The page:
Article ID: CBB001421691

From the Necessary to the Possible: The Genesis of the Spin-Statistics Theorem (2014)


The spin-statistics theorem, which relates the intrinsic angular momentum of a single particle to the type of quantum statistics obeyed by a system of many such particles, is one of the central theorems in quantum field theory and the physics of elementary particles. It was first formulated in 1939/40 by Wolfgang Pauli and his assistant Markus Fierz. This paper discusses the developments that led up to this first formulation, starting from early attempts in the late 1920s to explain why charged matter particles obey Fermi-Dirac statistics, while photons obey Bose-Einstein statistics. It is demonstrated how several important developments paved the way from such general philosophical musings to a general (and provable) theorem, most notably the use of quantum field theory, the discovery of new elementary particles, and the generalization of the notion of spin. It is also discussed how the attempts to prove a spin-statistics connection were driven by Pauli from formal to more physical arguments, culminating in Pauli's 1940 proof. This proof was a major success for the beleaguered theory of quantum field theory and the methods Pauli employed proved essential for the renaissance of quantum field theory and the development of renormalization techniques in the late 1940s.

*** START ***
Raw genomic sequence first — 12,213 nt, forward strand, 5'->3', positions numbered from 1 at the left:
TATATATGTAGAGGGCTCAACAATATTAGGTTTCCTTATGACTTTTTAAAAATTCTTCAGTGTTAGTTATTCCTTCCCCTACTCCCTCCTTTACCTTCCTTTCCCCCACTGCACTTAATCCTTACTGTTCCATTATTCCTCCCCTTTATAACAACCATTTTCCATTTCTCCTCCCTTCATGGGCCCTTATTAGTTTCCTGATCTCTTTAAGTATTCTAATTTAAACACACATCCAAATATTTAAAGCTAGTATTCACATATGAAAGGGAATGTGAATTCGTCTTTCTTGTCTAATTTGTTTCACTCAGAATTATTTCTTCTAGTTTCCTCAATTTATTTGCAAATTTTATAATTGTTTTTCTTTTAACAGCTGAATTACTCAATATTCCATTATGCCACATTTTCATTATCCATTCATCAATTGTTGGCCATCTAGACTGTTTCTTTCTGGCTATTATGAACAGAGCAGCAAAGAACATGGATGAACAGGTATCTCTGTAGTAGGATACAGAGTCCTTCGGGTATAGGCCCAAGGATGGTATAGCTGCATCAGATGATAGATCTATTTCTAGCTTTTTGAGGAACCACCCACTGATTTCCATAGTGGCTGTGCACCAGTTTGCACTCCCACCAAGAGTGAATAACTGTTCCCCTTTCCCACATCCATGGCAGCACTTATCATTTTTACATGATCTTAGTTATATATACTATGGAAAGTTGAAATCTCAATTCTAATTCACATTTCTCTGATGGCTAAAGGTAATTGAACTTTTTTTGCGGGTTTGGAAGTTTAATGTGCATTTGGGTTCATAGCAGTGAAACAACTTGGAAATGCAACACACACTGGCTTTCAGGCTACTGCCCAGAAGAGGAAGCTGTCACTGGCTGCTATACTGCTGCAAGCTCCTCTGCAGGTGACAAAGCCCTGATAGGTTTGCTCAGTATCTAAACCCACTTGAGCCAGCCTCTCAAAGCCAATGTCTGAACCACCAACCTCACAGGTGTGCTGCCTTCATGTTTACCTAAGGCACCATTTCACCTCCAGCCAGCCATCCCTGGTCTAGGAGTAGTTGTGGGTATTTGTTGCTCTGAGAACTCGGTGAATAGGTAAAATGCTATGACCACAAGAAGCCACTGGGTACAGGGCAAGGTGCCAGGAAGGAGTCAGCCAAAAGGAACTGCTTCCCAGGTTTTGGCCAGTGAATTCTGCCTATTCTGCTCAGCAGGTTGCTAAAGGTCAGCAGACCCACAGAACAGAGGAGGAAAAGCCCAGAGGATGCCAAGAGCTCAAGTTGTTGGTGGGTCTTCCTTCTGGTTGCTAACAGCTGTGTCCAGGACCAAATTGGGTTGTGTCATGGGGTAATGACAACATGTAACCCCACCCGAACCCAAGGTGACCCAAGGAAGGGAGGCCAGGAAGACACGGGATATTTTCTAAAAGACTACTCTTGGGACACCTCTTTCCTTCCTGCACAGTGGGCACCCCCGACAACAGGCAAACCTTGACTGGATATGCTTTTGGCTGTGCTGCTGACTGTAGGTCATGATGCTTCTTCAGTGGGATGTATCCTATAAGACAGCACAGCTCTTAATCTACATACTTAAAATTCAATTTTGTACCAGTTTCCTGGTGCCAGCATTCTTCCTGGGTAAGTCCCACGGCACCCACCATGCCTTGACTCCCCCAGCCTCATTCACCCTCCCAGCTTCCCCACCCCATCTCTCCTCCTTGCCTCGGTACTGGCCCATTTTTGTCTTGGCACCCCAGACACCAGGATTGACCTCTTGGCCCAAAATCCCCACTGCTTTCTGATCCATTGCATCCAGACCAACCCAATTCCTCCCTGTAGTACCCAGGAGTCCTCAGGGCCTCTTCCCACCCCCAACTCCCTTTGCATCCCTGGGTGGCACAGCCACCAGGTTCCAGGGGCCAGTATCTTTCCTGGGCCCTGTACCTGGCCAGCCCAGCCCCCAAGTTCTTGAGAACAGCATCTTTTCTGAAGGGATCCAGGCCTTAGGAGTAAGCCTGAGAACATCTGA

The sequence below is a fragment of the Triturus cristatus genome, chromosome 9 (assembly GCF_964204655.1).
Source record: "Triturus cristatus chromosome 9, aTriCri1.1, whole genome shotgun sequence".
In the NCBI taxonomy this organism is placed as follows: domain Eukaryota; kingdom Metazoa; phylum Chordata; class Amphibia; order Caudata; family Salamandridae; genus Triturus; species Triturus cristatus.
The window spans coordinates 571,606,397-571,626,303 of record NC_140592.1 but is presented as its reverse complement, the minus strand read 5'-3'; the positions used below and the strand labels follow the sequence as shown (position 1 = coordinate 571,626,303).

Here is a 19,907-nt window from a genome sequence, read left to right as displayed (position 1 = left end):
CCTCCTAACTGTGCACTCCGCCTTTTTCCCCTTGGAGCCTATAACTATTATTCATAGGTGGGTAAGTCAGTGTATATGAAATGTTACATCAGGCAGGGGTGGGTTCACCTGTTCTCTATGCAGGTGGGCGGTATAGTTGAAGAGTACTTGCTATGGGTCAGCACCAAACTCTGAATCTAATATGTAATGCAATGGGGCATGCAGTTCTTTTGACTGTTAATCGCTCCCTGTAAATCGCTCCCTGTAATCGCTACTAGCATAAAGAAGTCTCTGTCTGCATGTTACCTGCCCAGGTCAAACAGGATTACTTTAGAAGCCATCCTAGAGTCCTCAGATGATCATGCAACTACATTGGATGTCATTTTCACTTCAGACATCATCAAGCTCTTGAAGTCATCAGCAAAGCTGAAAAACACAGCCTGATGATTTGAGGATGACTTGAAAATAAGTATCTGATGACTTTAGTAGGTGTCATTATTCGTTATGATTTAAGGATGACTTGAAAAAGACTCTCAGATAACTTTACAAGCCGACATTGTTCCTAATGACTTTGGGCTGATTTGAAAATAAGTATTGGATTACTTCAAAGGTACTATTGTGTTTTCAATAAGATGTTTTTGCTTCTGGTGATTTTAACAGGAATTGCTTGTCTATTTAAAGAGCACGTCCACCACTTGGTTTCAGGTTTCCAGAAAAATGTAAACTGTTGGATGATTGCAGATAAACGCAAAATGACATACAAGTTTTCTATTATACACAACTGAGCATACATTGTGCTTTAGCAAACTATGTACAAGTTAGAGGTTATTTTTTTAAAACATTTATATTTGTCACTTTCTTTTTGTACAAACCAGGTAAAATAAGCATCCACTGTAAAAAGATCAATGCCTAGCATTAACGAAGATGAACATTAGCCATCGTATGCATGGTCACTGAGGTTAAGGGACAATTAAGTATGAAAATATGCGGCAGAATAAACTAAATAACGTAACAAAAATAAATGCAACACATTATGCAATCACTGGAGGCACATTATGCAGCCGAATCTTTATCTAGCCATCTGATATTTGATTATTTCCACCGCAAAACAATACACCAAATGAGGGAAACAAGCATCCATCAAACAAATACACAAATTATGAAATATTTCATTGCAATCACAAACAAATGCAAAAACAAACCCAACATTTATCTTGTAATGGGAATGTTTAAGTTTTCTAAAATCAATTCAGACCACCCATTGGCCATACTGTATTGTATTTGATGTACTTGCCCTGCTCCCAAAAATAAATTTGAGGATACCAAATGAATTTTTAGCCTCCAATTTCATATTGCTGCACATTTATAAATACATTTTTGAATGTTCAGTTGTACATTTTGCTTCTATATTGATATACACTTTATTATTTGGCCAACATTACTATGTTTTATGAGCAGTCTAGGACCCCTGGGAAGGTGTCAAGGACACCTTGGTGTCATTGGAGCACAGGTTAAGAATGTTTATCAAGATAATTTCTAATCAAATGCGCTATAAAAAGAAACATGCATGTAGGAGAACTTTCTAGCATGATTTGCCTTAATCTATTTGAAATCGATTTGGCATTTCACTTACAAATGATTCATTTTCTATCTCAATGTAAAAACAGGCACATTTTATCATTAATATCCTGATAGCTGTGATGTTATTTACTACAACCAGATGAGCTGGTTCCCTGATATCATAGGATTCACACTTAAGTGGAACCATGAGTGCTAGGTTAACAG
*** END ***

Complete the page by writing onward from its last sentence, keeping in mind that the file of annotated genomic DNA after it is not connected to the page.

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Authors & Contributors
Rédei, Miklós
Eckert, Michael
Alain Ulazia
Blum, Alexander
Zhang, Feng
Zangwill, Andrew
Studies in History and Philosophy of Science Part B: Studies in History and Philosophy of Modern Physics
Perspectives on Science
European Physical Journal H
Revue de Synthèse
Physics in Perspective
Philosophy of Science
Springer International Publishing
Oxford University Press
University of Pittsburgh
Quantum mechanics
Theoretical physics
Atomic, nuclear, and particle physics
Fields and field theory
Philosophy of science
Pauli, Wolfgang Ernst
Bohr, Niels Henrik David
Heisenberg, Werner
Einstein, Albert
Sommerfeld, Arnold Johannes Wilhelm
Von Neumann, John
Time Periods
20th century, early
20th century
20th century, late
United States
Munich (Germany)
Universidade de Lisboa
Munich. Universität
Carnegie Institute of Technology
Niels Bohr Institutet, Copenhagen
Massachusetts Institute of Technology, MIT

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